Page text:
Secrecy is the hallmark of the pharmaceutical industry, which is why we aren’t surprised by the lack of full disclosure about who’s funding the hard-hitting campaign against a state issue that aims to lower some drug prices.
Big Pharma is spending millions of dollars to defeat State Issue 2 that will appear on the November general election ballot. If approved by the voters, the Ohio Drug Price Relief Act would result in state government agencies being able to buy prescription drugs at prices no higher than what the U.S. Department of Veterans Affairs pays. The VA receives a federally mandated discount of about 24 percent on prescription drugs.
Proponents and opponents of the citizen-initiated statute have pulled out all the stops in their effort to sway Ohioans. There have been claims and counterclaims about the effects of the statute, especially with regard to the economic ramifications. We’re left to wonder who’s telling the truth.
A few weeks ago, we called for an independent evaluation of the issue because of the deep pockets that are financing the campaigns.
Ohio Taxpayers For Lower Drug Prices is leading the charge for passage of Issue 2 and is sponsored by the California-based AIDS Healthcare Foundation. The $800 million foundation is presided over by Californian Michael Weinstein.
The opposition, led by Ohioans Against the Deceptive Rx Ballot Issue, is being funded by the pharmaceutical industry.
This is a high-stakes game.
We thus renew our call for an objective review of the arguments put forth by both sides and for a financial analysis to determine if the claims of savings or increased drug costs are legitimate.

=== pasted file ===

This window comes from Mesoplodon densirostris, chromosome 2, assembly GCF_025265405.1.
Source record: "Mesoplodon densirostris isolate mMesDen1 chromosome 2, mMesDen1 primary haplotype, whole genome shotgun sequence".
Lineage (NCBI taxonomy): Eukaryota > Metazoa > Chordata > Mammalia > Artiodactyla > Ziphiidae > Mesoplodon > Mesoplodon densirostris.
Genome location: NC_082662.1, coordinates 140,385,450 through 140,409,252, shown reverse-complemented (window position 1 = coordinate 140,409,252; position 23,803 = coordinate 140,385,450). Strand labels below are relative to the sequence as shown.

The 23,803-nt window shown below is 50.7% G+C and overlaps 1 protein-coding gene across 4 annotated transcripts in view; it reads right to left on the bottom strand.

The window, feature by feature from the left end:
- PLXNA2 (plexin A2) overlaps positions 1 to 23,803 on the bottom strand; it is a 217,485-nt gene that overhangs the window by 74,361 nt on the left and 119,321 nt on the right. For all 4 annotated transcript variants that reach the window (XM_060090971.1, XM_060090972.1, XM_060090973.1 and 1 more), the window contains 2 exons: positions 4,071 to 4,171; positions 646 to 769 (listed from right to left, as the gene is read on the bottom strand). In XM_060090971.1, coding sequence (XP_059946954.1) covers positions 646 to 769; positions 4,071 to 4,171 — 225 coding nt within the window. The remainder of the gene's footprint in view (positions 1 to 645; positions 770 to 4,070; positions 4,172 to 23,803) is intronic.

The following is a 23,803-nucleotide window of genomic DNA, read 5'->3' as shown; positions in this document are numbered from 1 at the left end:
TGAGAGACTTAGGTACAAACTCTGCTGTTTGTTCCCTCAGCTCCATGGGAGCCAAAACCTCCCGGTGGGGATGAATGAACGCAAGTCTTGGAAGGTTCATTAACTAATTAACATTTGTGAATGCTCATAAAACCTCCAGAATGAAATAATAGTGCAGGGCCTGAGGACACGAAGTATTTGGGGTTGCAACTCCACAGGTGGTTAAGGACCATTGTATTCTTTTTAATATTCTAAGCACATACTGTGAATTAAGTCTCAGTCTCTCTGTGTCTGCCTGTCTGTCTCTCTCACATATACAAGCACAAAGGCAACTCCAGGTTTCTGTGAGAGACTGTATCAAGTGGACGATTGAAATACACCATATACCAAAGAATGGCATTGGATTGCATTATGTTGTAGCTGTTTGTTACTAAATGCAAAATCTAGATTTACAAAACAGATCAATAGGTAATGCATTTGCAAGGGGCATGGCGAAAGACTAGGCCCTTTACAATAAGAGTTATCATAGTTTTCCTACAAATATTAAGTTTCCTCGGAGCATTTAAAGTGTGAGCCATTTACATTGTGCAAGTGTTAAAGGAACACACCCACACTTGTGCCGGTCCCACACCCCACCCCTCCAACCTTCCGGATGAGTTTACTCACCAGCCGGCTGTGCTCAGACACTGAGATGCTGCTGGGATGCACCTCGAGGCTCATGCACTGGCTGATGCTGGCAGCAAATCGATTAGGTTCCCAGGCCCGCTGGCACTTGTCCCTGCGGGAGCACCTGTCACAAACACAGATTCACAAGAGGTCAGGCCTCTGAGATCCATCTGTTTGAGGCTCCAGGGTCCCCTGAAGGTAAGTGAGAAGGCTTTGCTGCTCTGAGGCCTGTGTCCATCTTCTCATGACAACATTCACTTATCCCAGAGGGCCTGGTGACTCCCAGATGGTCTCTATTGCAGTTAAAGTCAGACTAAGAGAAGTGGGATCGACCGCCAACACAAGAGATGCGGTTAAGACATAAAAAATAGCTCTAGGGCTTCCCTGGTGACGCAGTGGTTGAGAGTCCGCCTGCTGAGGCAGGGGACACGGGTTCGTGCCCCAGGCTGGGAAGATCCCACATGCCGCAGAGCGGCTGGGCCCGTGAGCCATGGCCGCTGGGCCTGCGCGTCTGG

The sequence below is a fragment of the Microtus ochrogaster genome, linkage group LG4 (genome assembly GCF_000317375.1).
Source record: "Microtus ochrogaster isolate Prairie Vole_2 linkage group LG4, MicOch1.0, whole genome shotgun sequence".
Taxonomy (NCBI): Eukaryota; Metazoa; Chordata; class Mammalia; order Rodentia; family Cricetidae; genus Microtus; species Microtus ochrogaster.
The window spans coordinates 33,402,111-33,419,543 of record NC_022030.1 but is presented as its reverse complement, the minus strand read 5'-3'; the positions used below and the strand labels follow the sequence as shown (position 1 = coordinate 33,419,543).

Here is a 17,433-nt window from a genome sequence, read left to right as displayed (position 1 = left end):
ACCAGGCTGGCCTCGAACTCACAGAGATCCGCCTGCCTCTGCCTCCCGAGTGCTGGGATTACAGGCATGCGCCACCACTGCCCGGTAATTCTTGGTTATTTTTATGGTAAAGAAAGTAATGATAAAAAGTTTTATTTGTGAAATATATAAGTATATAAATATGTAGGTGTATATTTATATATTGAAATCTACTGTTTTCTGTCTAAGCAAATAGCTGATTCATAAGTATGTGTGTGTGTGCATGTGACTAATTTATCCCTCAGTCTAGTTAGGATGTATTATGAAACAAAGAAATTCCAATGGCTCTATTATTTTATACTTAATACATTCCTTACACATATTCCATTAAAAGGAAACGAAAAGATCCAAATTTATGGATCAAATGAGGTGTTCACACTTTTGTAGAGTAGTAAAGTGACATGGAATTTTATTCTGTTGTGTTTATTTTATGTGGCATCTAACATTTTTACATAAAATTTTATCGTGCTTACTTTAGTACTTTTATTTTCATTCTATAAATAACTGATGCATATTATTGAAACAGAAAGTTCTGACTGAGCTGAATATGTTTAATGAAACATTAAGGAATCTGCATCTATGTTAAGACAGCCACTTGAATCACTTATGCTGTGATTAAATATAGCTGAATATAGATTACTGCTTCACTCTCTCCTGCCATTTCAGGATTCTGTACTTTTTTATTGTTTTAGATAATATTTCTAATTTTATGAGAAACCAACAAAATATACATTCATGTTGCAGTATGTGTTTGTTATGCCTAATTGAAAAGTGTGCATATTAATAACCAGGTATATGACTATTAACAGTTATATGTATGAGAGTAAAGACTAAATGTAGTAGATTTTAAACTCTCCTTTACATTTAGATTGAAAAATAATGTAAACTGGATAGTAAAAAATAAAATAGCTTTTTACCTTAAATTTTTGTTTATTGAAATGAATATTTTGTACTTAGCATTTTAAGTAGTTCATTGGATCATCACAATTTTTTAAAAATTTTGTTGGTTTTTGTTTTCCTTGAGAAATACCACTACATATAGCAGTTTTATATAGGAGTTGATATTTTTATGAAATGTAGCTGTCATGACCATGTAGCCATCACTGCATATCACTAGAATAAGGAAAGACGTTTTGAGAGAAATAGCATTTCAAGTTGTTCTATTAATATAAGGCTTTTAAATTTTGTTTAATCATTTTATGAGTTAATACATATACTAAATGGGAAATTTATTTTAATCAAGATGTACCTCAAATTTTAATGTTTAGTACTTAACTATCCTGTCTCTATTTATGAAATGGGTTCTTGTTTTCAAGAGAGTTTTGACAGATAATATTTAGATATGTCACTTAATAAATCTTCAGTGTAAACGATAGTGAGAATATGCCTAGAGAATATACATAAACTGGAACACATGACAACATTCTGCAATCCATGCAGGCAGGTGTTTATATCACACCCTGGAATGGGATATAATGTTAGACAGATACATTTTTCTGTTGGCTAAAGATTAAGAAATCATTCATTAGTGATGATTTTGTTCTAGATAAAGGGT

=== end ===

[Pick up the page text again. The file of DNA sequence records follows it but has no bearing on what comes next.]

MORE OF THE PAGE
And now we demand truth in advertising, which means making public all the financial contributors involved in each side.
Campaign finance report
Our concerns about the money that’s pouring into the state are triggered by a couple of stories in the Columbus Dispatch that blew the lid off a campaign finance report filed recently.
According to the Dispatch, members of the Pharmaceutical Research and Manufacturers of America (PhRMA), an association of drug makers, has kicked in $15.8 million. However, only two companies voluntarily disclosed their contributions that totaled about $7 million.
The companies are Amgen Inc., headquartered in Thousand Oaks, Calif., and Biogen Inc. of Cambridge, Mass.
More than 30 drug companies belong to the association, which means they’re all involved in the battle against State Issue 2.
Dale Butland, spokesman for the opposition, has publicly acknowledged that the pharmaceutical industry is financing the effort.
“PhRMA gets its money from its member companies,” Butland said. “ ... We’ve been totally open about the fact that PhRMA, the trade association for the pharmaceutical industry, is funding this campaign.”
That’s all well and good, but why the refusal to come clean with the identities of the companies, and how much money they’ve given to defeat State Issue 2?
It’s a question that goes to the heart of our long-held belief that public policy should be developed in the bright light of the day.
The finance report filed by the opposition to Issue 2 has triggered two complaints filed with the Ohio Elections Commission by the proponents. The complaints seek full disclosure of the names of the drug companies financing the campaign.
As we noted in a recent editorial, Big Pharma isn’t involved in the battle against Issue 2 because it has suddenly become altruistic.
The truth of the matter is the industry is worried that passage of State Issue 2 will open the floodgates to other such initiatives across the country.
Big Pharma has succeeded in blocking the Republican-controlled Congress from taking any action to lower the cost of prescription drugs.
It has even distracted President Donald J. Trump from making good on a campaign promise to deal with the skyrocketing prices.
Ohio voters have a right to all the information pertaining to the drug-cost state issue, which is why any refusal to identify the financial contributors to both campaigns is not only unacceptable, but suspicious.